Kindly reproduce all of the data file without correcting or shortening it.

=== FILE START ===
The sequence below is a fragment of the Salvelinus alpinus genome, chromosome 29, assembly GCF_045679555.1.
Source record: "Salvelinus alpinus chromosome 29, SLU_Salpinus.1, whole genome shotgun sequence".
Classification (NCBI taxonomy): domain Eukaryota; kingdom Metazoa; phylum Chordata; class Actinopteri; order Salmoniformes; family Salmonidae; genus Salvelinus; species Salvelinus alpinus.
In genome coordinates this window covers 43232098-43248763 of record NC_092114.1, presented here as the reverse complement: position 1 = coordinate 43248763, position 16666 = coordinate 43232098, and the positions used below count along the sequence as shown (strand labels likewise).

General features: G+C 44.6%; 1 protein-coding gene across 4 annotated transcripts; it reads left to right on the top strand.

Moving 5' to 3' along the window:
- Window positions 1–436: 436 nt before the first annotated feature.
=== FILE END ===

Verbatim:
The sequence below is a fragment of the Salvelinus alpinus genome, chromosome 29, assembly GCF_045679555.1.
Source record: "Salvelinus alpinus chromosome 29, SLU_Salpinus.1, whole genome shotgun sequence".
Classification (NCBI taxonomy): domain Eukaryota; kingdom Metazoa; phylum Chordata; class Actinopteri; order Salmoniformes; family Salmonidae; genus Salvelinus; species Salvelinus alpinus.
In genome coordinates this window covers 43232098-43248763 of record NC_092114.1, presented here as the reverse complement: position 1 = coordinate 43248763, position 16666 = coordinate 43232098, and the positions used below count along the sequence as shown (strand labels likewise).

General features: G+C 44.6%; 1 protein-coding gene across 4 annotated transcripts; it reads left to right on the top strand.

Moving 5' to 3' along the window:
- Window positions 1–436: 436 nt before the first annotated feature.